We live in a world which is better than say the world we lived in 50 years back. So do we stop now? We often hear this that women are living way better than what they were, so feminism is not a ‘necessity’ anymore. Some even call it ‘Feminist Paranoia’ while some equate it to Hitler’s Nazism by referring to screaming women as ‘Feminazis’.
To this Urvashi has an answer that doesn’t mince words. “Those who say we don’t need feminism any more are not looking at real, deep change. They take what they see cosmetically – the fact that beauty products celebrate women’s day for example – to be the truth. But this is not the case, our statistics on gender based violence are to be ashamed of, the health of our women is abysmal, lower caste women are routinely sexually violated and the law turns its face away from them, women drop out of educational institutions all the time, and I could go on and on. You just need any one day, and a newspaper from that day, to see how much ‘progress’ we have made where women are concerned.
She talks about conditional feminism to be a product of a baggage that comes with the word ‘Feminism’ perhaps because it is presumed to be a foreign concept that must be rejected without analysis. People who often say “I am a feminist BUT…,” are mostly trying to reject that foreign baggage – which she says is fair enough – “if they can stand up and say that they believe in ‘Women’s Rights’, that is fine too.”
“But wouldn’t it be principally amazing,” she goes on, “if they just stand up to the world and say ‘I am a feminist and I love it.'”
Yes, I am a feminist and I love it.
Image source: alchetron
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Chetan Bhagat had no business slut shaming Uorfi Javed or any other woman. If he wants to 'guide' young men in the 'right direction' then he should take accountability for his words.
Chetan Bhagat, one of India’s bestselling authors, thought it was an ingenious idea to slut-shame Uorfi Javed, an Indian actress and influencer, at the Sahitya Aaj Tak literature festival.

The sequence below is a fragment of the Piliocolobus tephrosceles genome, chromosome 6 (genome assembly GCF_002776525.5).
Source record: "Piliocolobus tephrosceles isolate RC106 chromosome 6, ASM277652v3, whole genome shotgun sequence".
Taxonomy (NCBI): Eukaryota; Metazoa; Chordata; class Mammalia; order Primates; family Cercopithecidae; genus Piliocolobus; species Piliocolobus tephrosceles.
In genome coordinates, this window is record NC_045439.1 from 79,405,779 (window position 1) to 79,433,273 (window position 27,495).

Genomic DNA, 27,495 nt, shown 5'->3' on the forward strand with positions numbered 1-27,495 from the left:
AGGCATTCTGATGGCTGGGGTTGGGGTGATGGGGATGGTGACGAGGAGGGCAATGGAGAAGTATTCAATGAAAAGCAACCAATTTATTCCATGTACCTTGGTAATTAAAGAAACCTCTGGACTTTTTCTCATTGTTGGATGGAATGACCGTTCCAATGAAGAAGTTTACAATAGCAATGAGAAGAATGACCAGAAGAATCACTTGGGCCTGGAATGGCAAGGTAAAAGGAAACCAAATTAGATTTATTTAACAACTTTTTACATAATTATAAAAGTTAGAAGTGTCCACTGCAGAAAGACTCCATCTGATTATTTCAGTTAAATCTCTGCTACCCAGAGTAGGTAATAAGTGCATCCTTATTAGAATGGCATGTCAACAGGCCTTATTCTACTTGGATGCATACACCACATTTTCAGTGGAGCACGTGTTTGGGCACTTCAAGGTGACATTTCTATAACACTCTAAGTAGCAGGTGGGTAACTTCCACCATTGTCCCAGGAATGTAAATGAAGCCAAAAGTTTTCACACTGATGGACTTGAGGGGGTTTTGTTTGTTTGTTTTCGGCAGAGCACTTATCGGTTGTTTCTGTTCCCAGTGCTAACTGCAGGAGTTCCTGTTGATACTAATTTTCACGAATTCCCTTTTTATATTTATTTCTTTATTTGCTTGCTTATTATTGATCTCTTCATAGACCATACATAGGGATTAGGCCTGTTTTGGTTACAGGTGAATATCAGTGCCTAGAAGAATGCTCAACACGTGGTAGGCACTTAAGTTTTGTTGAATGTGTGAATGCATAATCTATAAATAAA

“Phone has been a great distraction for the youth, especially the boys, spending hours just watching Instagram Reels. Everyone knows who Uorfi Javed is. What will you do with her photos? Is it coming in your exams or you will go for a job interview and tell the interviewer that you know all her outfits? On one side, there is a youth who is protecting our nation at Kargil and on another side, we have another youth who is seeing Uorfi Javed’s photos hiding in their blankets.”
Uorfi Javed responded with a video on her Instagram stories calling out Bhagat’s bluff. She shared the screenshots of his previous chat conversations with Ira Trivedi, author and yoga instructor, which came to light during the #MeToo movement.
While boys are taught to naturally own the space they enter, girls are taught to give up, to accommodate, to adjust since "it is their primary responsibility to keep families and relations together."
Yesterday, I was watching these 4 young girls around 16 – 17 years old play badminton. They were having fun, goofing around with all 4 of them equally involved in the game.
In some time two of their male friends joined them, and as part of round robin, the 2 boys replaced two of the girls. All good.
As the play continued, I started noticing a change in the way the game was being played. The shuttle was played most of the times between the two boys and there was a sense of competition and aggression brought in. The other 2 girls playing soon starting losing interest in the game as they hardly got any game time. Even if the shuttle came towards them, the boy in their team would move and play that shot. They soon moved to the sidelines as the boys continued to play.